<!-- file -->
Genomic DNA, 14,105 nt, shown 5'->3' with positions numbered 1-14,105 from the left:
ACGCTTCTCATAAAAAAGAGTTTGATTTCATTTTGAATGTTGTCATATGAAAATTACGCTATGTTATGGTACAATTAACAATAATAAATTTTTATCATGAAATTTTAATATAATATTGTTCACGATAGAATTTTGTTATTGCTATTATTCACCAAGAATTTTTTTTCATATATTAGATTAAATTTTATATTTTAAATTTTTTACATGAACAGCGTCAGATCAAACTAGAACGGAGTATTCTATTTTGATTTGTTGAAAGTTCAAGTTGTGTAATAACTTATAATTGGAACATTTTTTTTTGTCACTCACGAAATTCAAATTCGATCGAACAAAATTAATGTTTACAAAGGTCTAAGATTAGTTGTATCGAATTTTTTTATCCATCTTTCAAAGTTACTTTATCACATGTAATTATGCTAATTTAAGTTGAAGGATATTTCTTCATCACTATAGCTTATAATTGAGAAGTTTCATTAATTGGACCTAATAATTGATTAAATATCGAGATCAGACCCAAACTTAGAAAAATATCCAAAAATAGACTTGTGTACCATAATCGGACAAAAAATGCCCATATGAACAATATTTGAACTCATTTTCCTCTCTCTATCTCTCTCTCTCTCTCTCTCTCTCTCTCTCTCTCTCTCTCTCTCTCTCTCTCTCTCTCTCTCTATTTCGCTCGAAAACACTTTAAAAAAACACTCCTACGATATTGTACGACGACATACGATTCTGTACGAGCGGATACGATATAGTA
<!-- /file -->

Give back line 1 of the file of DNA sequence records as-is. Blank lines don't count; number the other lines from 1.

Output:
Genomic DNA, 14,105 nt, shown 5'->3' with positions numbered 1-14,105 from the left: